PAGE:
Health sector response in New Zealand to the 2009 influenza pandemic

Added April 19, 2020

Citation: Wilson N, Summers J, Baker M. The 2009 influenza pandemic: a review of the strengths and weaknesses of the health sector response in New Zealand. New Zealand Medical Journal 2012; 125: 54-6

What is this? Understanding lessons learned from previous pandemics (such as the 2009 influenza (H1N1) pandemic) may help with the response to the COVID-19 pandemic.

In this systematic review, the authors searched for research articles and information on government agency websites that was published between 1 April 2009 and 20 May 2012 and reported on the response of the New Zealand health sector to the 2009 influenza (H1N1) pandemic. They included 38 documents, which reported on the impact in New Zealand where 1122 people were hospitalised with pandemic influenza as the primary diagnosis, 102 were treated in an intensive care unit and there were an estimated 49 pandemic-attributed deaths.

What was found:  Specific strengths identified were that the health sector in New Zealand had invested considerable effort on initial containment measures with case identification, isolation, contact tracing and the provision of antivirals.

Although the impact of public health messages and information was unclear, there was a reduction in primary care consultations for other illnesses during the pandemic.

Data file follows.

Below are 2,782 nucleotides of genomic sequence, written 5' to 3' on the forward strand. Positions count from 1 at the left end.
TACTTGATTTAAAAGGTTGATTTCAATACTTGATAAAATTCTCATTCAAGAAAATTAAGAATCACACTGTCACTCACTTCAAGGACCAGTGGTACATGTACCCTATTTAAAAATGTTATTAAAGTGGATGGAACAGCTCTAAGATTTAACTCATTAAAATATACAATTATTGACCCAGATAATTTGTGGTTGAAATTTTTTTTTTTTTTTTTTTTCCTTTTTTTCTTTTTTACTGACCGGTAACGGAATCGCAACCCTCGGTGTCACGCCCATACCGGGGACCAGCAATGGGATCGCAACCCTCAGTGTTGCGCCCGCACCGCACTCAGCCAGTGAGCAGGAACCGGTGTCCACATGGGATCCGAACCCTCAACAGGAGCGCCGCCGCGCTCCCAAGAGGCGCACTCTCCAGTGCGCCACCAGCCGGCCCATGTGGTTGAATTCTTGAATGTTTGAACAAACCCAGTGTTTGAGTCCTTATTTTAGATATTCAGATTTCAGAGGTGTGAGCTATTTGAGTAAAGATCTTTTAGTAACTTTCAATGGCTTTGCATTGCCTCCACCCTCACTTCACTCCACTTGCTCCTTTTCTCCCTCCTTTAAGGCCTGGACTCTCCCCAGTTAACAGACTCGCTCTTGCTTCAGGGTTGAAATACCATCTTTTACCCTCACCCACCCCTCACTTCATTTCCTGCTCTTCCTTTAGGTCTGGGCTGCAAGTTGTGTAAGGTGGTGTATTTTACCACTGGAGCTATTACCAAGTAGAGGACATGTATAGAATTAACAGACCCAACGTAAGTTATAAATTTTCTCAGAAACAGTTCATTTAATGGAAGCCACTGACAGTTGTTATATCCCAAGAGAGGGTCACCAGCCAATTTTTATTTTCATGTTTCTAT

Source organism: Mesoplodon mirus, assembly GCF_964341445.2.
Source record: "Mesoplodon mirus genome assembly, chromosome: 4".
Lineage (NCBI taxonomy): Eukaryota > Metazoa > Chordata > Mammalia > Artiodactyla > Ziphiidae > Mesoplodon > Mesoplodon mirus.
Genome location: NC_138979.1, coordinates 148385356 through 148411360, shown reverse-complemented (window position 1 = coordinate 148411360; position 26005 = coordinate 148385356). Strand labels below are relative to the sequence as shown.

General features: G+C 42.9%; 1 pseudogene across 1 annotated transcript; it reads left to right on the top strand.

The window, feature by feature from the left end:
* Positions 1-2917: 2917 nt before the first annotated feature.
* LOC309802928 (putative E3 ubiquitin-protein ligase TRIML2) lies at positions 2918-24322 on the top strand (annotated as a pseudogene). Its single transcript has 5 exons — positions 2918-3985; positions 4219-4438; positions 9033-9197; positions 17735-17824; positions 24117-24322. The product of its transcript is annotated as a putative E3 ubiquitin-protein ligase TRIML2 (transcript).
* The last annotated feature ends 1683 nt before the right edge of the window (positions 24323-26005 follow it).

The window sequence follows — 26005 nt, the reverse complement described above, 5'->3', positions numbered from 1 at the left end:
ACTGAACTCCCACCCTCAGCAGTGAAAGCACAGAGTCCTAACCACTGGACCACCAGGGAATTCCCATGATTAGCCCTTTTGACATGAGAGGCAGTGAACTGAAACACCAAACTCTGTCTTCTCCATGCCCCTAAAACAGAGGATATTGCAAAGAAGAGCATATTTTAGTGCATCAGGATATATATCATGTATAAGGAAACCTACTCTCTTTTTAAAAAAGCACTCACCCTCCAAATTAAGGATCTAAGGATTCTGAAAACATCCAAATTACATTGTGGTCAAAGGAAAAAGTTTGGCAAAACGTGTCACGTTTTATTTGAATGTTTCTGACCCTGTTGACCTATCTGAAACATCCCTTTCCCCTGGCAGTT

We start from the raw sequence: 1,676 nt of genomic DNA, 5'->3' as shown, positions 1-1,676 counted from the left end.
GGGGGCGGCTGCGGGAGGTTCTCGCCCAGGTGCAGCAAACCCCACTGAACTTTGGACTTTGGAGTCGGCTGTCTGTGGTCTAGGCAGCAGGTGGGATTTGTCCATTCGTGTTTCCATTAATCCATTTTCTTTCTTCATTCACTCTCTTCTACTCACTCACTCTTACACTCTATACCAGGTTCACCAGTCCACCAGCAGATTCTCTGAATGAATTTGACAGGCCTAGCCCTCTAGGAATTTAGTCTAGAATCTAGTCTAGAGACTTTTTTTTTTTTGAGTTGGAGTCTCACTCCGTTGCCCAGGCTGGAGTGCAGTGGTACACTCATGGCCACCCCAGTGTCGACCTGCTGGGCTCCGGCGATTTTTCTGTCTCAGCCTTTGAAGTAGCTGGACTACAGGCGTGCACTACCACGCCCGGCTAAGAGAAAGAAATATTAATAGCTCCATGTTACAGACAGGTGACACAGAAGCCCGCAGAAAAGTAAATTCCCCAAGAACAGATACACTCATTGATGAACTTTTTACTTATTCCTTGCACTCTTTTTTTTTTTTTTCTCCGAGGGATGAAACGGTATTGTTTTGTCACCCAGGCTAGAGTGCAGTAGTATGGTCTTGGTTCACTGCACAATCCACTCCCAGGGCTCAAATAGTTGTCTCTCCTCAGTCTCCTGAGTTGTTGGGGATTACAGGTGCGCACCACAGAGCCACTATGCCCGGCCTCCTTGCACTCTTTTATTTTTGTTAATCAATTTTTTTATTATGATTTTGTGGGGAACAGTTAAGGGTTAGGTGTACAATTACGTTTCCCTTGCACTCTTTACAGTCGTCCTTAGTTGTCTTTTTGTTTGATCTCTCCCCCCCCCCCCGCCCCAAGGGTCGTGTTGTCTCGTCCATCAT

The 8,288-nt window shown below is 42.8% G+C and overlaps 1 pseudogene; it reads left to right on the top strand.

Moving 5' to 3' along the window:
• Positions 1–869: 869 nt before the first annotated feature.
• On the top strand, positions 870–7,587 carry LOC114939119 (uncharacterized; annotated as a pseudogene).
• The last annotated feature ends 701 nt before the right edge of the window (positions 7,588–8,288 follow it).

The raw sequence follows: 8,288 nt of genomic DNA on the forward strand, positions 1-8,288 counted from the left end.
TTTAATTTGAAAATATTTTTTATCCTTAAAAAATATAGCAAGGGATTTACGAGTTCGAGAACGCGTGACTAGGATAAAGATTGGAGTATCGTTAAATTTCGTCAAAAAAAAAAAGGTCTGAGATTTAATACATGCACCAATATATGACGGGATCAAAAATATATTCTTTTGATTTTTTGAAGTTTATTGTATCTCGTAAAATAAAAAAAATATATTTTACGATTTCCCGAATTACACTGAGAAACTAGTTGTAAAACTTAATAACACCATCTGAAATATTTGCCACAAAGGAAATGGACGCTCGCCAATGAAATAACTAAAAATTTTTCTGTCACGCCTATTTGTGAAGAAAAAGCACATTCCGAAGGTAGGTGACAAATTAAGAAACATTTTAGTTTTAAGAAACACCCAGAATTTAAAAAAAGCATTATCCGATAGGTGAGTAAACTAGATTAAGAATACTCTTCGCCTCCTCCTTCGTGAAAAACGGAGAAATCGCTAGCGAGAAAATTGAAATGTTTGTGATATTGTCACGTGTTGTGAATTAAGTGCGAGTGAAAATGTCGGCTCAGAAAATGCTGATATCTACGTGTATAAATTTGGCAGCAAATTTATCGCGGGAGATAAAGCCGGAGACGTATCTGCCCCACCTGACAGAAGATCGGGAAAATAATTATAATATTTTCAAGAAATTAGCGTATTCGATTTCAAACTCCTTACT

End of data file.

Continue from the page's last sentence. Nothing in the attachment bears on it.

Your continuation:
Hand hygiene practices improved, even though observed respiratory hygiene was fairly poor during the pandemic.

Some likely weaknesses were identified, including a relative lack of a detailed review of the epidemiology and health sector response, sophisticated analytic studies to identify risk factors, and evaluation of the health protection messages used in campaigns and in media releases from health authorities.

 

Disclaimer: This summary has been written by staff and volunteers of Evidence Aid in order to make the content of the original document accessible to decision makers who are searching for the available evidence on the coronavirus (COVID-19) but may not have the time, initially, to read the original report in full. This summary is not intended as a substitute for the medical advice of physicians, other health workers, professional associations, guideline developers, or national governments and international agencies. If readers of this summary think that the evidence that is presented within it is relevant to their decision-making they should refer to the content and details of the original article, and the advice and guidelines offered by other sources of expertise, before making decisions. Evidence Aid cannot be held responsible for any decisions made about the coronavirus (COVID-19) on the basis of this summary alone.

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